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Forward Intentional Invention

Red Boudaine invented Temporal Networking merely by intending to do so. He has not designed or engineered a Temporal Router, and does not know how the black box interfaces with this not-yet-invented Router. He has, however, in fact enabled the use of the technology before its invention, and, in the process, discovered a new engineering methodology he calls Forward Intentional Invention, or FII.

FII takes advantage of a simple principle: any solvable engineering problem is solvable in a finite period of time. If Temporal Networking can be developed, it can be developed in a finite period of time. Once it has been developed—if it can be developed—it will enable transmission of data from the future to any point at which a device capable of receiving such transmissions has been built. Because it enables such transmissions, and such transmissions would permit those with access to them to amass sufficient capital resources to solve the engineering problems posed by Temporal Netowrking, Temporal Networking, if possible, is certain.

The same course of reasoning which lead Boudaine to discover Temporal Networking has other important implications. Any solvable engineering problem, given the existence of Temporal Networking technology, is instantaneously solvable. The most difficult research tasks require near infinite time to solve, but the ability to transmit results back in time permits effectively instantaneous results.

Such results, however, are possible only when present institutional frameworks are designed to fund and sustain such long-term projects. In many cases, present-day access to precise information about solutions to difficult engineering tasks only solvable in the relatively distant future undermines the necessary stability of the company or institute formed to solve the problem, hence making eventual solution logistically impossible.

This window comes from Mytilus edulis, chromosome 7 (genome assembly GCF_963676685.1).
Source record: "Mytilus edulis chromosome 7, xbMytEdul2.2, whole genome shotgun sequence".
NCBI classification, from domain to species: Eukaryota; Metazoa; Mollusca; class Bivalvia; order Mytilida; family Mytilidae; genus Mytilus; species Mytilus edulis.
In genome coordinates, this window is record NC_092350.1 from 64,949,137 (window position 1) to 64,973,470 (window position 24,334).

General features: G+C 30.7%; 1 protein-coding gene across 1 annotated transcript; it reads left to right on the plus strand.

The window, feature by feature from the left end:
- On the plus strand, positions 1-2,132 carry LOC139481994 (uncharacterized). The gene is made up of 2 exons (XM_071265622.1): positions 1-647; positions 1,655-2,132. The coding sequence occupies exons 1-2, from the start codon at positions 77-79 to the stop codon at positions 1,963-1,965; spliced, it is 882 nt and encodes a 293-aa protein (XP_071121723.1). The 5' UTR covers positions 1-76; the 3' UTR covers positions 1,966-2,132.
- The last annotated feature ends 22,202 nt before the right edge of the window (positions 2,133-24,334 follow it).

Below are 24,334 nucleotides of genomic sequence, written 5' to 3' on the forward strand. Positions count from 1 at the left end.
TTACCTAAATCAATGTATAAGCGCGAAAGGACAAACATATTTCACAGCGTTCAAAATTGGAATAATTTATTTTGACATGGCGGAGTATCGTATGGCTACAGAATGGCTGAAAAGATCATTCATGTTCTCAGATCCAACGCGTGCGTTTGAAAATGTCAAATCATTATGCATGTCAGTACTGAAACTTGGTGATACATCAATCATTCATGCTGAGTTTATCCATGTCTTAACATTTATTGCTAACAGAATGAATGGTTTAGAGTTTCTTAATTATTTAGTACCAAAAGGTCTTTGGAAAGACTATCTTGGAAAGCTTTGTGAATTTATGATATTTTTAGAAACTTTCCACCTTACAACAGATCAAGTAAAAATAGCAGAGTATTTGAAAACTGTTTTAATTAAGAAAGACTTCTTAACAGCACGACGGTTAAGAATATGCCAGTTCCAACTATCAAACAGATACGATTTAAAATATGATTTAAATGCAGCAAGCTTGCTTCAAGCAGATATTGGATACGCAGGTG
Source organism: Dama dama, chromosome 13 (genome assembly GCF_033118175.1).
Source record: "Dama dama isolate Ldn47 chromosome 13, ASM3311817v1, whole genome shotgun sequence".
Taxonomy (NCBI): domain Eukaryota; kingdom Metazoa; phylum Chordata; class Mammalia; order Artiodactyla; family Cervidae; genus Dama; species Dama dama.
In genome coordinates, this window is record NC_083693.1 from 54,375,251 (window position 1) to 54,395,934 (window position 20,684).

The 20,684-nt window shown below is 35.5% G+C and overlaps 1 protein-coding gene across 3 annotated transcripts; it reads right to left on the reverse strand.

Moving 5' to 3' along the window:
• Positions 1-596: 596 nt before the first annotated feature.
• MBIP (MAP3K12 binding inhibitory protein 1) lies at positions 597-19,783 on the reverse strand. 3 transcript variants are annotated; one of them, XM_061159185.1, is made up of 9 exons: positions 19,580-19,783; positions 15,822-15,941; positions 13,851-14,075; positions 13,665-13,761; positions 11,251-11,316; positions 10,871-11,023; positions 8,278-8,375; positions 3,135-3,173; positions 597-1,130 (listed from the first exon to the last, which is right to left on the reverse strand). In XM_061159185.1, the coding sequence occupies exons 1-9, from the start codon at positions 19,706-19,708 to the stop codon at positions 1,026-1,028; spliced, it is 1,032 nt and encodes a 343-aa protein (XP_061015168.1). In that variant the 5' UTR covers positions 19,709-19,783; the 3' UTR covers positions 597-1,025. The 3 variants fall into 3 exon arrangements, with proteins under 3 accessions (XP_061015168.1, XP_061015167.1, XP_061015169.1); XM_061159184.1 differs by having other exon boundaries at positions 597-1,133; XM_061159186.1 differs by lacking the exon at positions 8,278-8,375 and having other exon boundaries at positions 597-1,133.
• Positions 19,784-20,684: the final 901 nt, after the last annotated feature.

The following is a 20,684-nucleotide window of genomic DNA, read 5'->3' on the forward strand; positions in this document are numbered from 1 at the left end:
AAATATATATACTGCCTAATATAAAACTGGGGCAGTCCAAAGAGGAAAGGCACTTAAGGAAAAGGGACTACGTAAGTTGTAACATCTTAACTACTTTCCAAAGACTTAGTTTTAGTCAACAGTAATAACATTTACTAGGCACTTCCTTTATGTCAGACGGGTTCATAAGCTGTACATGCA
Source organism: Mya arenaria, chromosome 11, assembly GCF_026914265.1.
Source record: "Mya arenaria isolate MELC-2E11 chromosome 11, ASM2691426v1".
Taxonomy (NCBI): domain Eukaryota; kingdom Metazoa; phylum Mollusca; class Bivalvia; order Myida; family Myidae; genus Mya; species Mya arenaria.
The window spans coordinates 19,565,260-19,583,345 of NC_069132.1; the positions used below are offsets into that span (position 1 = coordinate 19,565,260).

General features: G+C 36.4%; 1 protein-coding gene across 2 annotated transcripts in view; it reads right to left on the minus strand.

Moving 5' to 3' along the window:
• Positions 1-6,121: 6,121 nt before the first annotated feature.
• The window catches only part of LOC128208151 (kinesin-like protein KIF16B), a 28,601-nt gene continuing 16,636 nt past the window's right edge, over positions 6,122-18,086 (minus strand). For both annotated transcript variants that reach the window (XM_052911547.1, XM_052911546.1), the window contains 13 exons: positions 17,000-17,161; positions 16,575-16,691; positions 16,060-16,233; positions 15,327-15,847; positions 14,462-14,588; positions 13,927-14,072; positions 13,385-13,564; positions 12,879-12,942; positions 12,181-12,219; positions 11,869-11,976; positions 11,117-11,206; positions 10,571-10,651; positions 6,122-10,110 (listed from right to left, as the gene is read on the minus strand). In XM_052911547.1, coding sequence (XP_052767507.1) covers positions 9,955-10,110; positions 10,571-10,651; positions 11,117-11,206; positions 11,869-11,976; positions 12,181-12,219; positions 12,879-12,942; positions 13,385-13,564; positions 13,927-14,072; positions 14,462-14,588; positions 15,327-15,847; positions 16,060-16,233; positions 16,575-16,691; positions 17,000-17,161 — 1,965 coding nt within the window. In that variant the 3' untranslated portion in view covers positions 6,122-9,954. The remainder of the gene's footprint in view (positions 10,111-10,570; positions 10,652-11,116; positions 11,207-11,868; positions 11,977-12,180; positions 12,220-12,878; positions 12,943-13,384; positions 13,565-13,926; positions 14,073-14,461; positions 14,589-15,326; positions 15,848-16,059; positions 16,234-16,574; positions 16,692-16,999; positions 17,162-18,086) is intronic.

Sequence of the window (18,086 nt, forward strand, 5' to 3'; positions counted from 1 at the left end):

At Boudaine Temporal Enterprises, Futurefeedforward’s predecessor, Boudaine realized, once the black box was operating, that, in order to exploit the market for FutureData, he would have to also devise a database of immense scope and scalability, and software capable of searching that data for answers to queries submitted from the present. Rather, however, than design now a system that would most certainly be inadequate and outdated once the Temporal Router was invented, Boudaine reasoned that he could rely on future company programmers and engineers to eventually design the appropriate information systems in response to the present-day demands of the company and its business model.

Boudaine realized that, in fact, any current knowledge of the way in which Temporal Routers work, or of the design of the databases to which they permit access, would undermine the company’s advantage by making it possible for present-day competitors, either through government regulation, corporate espionage or a hostile takeover during the company’s fledging days, to acquire proprietary technological information and undermine our first-mover advantage.

The soundest course for R&D at Futurefeedforward is, consequently, to intend to invent without actually engaging in any stealable or acquirable research. When a major client asks us to develop a custom database of FutureData, we take no concrete present day steps to do so. Instead, we record the client’s needs in corporate research notes with the knowledge that future R&D will satisfy them and enable transmission of the results to us in the present.

We, in fact, make careful efforts to produce no original research of any kind. Boudaine’s black box—all of the original prototypes and the current functioning boxes—are built with commonly available, off-the-shelf components. Company legend has it that the first box was built around a classic Simon electronic toy Boudaine picked up at a local thrift shop. We likewise make use of readily available web technologies both for our corporate site and for the custom FutureQuery portals we design for our largest customers. Any funds we dedicate to original research now undercut our lead in the industry by signaling to our competitors the direction in which our eventually successful research will head.

In Futurefeedforward, Boudaine has developed a firm tailored to the conditions of the eventual discovery of Temporal Networking, built a company prepared to use, in the present, the fruits of its eventual innovations, and, by anticipating a future information empire, discovered a revolutionary technology.


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